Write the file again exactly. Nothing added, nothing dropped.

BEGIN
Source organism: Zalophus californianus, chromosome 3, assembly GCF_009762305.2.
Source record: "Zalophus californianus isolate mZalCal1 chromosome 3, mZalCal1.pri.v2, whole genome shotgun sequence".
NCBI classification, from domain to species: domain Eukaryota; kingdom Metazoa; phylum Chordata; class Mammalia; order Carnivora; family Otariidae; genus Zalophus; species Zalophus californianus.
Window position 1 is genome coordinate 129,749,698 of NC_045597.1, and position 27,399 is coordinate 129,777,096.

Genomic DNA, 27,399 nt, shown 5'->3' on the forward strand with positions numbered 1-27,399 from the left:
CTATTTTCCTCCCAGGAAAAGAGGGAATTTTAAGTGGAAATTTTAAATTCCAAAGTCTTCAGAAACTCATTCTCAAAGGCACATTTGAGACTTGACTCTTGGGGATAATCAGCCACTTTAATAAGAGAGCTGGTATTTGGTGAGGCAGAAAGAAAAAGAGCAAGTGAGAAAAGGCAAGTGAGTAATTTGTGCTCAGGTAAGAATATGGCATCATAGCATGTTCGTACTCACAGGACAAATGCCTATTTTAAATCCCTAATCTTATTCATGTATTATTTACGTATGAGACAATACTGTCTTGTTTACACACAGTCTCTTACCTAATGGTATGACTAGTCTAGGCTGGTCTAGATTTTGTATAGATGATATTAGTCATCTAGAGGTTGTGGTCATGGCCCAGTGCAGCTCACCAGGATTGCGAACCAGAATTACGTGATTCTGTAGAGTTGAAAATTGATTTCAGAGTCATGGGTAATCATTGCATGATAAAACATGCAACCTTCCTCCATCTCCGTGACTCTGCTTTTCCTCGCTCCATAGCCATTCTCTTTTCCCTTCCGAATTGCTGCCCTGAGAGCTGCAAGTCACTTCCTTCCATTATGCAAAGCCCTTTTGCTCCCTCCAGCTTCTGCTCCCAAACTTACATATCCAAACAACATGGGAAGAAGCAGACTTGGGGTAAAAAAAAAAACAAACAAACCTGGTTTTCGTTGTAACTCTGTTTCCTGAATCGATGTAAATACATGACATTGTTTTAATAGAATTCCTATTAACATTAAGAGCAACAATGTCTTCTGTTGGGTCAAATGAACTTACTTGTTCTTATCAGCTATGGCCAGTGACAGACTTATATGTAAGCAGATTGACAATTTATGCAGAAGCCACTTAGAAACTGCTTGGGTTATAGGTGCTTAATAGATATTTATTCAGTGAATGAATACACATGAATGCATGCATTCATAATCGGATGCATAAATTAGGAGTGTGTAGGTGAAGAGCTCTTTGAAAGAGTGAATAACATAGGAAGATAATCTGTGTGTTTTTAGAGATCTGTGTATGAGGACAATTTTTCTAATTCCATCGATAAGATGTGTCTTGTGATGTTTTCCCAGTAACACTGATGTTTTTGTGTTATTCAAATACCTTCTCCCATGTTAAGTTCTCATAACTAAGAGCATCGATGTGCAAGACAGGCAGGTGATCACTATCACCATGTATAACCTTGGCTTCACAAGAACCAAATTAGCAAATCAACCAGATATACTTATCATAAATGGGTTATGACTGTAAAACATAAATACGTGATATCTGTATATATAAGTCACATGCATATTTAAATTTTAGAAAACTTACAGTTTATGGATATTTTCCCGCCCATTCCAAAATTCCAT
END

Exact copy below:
Source organism: Zalophus californianus, chromosome 3, assembly GCF_009762305.2.
Source record: "Zalophus californianus isolate mZalCal1 chromosome 3, mZalCal1.pri.v2, whole genome shotgun sequence".
NCBI classification, from domain to species: domain Eukaryota; kingdom Metazoa; phylum Chordata; class Mammalia; order Carnivora; family Otariidae; genus Zalophus; species Zalophus californianus.
Window position 1 is genome coordinate 129,749,698 of NC_045597.1, and position 27,399 is coordinate 129,777,096.

Genomic DNA, 27,399 nt, shown 5'->3' on the forward strand with positions numbered 1-27,399 from the left:
CTATTTTCCTCCCAGGAAAAGAGGGAATTTTAAGTGGAAATTTTAAATTCCAAAGTCTTCAGAAACTCATTCTCAAAGGCACATTTGAGACTTGACTCTTGGGGATAATCAGCCACTTTAATAAGAGAGCTGGTATTTGGTGAGGCAGAAAGAAAAAGAGCAAGTGAGAAAAGGCAAGTGAGTAATTTGTGCTCAGGTAAGAATATGGCATCATAGCATGTTCGTACTCACAGGACAAATGCCTATTTTAAATCCCTAATCTTATTCATGTATTATTTACGTATGAGACAATACTGTCTTGTTTACACACAGTCTCTTACCTAATGGTATGACTAGTCTAGGCTGGTCTAGATTTTGTATAGATGATATTAGTCATCTAGAGGTTGTGGTCATGGCCCAGTGCAGCTCACCAGGATTGCGAACCAGAATTACGTGATTCTGTAGAGTTGAAAATTGATTTCAGAGTCATGGGTAATCATTGCATGATAAAACATGCAACCTTCCTCCATCTCCGTGACTCTGCTTTTCCTCGCTCCATAGCCATTCTCTTTTCCCTTCCGAATTGCTGCCCTGAGAGCTGCAAGTCACTTCCTTCCATTATGCAAAGCCCTTTTGCTCCCTCCAGCTTCTGCTCCCAAACTTACATATCCAAACAACATGGGAAGAAGCAGACTTGGGGTAAAAAAAAAAACAAACAAACCTGGTTTTCGTTGTAACTCTGTTTCCTGAATCGATGTAAATACATGACATTGTTTTAATAGAATTCCTATTAACATTAAGAGCAACAATGTCTTCTGTTGGGTCAAATGAACTTACTTGTTCTTATCAGCTATGGCCAGTGACAGACTTATATGTAAGCAGATTGACAATTTATGCAGAAGCCACTTAGAAACTGCTTGGGTTATAGGTGCTTAATAGATATTTATTCAGTGAATGAATACACATGAATGCATGCATTCATAATCGGATGCATAAATTAGGAGTGTGTAGGTGAAGAGCTCTTTGAAAGAGTGAATAACATAGGAAGATAATCTGTGTGTTTTTAGAGATCTGTGTATGAGGACAATTTTTCTAATTCCATCGATAAGATGTGTCTTGTGATGTTTTCCCAGTAACACTGATGTTTTTGTGTTATTCAAATACCTTCTCCCATGTTAAGTTCTCATAACTAAGAGCATCGATGTGCAAGACAGGCAGGTGATCACTATCACCATGTATAACCTTGGCTTCACAAGAACCAAATTAGCAAATCAACCAGATATACTTATCATAAATGGGTTATGACTGTAAAACATAAATACGTGATATCTGTATATATAAGTCACATGCATATTTAAATTTTAGAAAACTTACAGTTTATGGATATTTTCCCGCCCATTCCAAAATTCCAT